A majority of Protestant pastors and half of Catholic priests believe school is a negative influence on a child’s spiritual development, according to a new report by the Barna Group.
Barna partnered with a religious think tank named Cardus to interview 650 Protestant and Catholic church leaders last year about spiritual development among youth.
Respondents were asked to rank certain entities regarding whether they had a positive or negative influence on a child's spiritual development. The categories were “parents/family,” “church,” “school,” “peers/friends,” “Christian community,” and “culture/society.”
According to their findings released Tuesday, 65 percent of Protestant respondents and 50 percent of Catholic respondents viewed school as a negative influence on a child's spiritual development.
“In fact, schools are ranked alongside a child’s friends and peers as primarily negative influences — a view held by 61 percent of Protestant leaders and 65 percent of Catholic leaders,” said Barna.
“In some cases, the perceived negative influence of a child’s school or friend group outweighs a perceived positive influence by double.”
Barna noted that Catholic priests were more likely than Protestant pastors to view school as having a positive influence on a child's spiritual development.
“This denominational gap could be explained by the prevalence of Catholic school education and the possibility that Catholic priests are assessing the influence of a religious school education,” explained Barna.
While school ranked high on the negative influence side, culture/society was ranked the worst, with 94 percent of surveyed Protestant pastors and 92 percent of surveyed Catholic priests saying that culture/society had a negative influence on a child's spiritual development.
Ray Pennings, Cardus executive vice president, said in a statement released Tuesday that schools, especially Christian academic institutions, must play an important role in the spiritual development of children.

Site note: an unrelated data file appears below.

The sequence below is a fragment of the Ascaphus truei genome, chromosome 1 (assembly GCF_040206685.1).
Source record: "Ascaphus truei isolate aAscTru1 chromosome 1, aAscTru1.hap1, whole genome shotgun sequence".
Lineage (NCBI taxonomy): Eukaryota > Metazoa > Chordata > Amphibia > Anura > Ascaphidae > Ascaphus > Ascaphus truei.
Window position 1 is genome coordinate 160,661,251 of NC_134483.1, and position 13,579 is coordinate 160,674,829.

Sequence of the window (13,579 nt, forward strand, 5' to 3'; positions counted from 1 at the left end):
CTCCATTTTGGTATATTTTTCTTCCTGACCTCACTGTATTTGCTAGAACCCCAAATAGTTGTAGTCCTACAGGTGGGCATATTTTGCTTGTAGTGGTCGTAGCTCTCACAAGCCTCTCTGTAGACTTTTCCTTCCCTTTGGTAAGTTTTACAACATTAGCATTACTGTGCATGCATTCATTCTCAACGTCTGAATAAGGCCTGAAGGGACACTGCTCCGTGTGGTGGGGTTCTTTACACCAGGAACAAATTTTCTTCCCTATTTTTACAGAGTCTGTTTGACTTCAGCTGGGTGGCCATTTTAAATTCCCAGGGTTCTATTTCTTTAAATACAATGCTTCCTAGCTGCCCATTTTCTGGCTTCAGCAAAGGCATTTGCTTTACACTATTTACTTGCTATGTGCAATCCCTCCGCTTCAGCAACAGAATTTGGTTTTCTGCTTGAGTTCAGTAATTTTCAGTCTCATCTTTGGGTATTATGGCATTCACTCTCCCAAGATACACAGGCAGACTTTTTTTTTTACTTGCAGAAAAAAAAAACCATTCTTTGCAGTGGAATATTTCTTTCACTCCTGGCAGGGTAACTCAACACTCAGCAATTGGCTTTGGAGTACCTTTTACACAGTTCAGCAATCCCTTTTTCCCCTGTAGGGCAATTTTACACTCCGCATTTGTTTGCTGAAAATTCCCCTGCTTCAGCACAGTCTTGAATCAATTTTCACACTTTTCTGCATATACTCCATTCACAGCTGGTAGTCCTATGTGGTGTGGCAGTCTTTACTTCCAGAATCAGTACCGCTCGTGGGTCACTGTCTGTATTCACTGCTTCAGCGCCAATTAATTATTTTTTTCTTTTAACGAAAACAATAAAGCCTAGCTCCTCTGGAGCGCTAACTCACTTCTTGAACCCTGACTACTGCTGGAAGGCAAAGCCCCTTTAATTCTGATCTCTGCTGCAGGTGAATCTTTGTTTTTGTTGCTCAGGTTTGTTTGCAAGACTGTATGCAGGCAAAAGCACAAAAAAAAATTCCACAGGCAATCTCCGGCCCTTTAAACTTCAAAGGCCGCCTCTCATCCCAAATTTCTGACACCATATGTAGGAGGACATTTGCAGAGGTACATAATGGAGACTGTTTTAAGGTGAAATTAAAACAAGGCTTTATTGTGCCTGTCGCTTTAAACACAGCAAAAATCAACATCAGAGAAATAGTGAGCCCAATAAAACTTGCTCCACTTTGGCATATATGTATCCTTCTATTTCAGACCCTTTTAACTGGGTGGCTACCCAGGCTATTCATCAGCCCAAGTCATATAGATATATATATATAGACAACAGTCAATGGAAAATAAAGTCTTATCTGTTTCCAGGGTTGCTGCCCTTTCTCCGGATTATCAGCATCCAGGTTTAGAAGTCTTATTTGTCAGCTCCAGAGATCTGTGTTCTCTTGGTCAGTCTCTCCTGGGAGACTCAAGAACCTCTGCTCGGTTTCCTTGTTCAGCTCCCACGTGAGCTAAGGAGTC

“Church and family life are important in the spiritual formation of young adults, but our research reinforces that schools play an important role too,” said Pennings.
“Church leaders, parents, and educators must understand the positive influence of Christian schooling on spiritual formation and work together to ensure that these schooling options are genuinely available for as many families as possible.”
In research released in January 2018, Cardus found that Generation X and millennial-aged adults who attended evangelical Protestant schools were more likely to read the Bible, attend worship, and pray than their peers who attended public schools.
The 2018 report drew from the 2011 and 2014 Cardus Education Surveys for the United States and the CES for Canada taken in 2012 and 2016.
"Our findings show strong effects of EP schooling on various religious and spiritual outcomes in young adulthood, and these effects hold up after controlling for family-background and demographic variables, including religion of parents," noted the study from last year.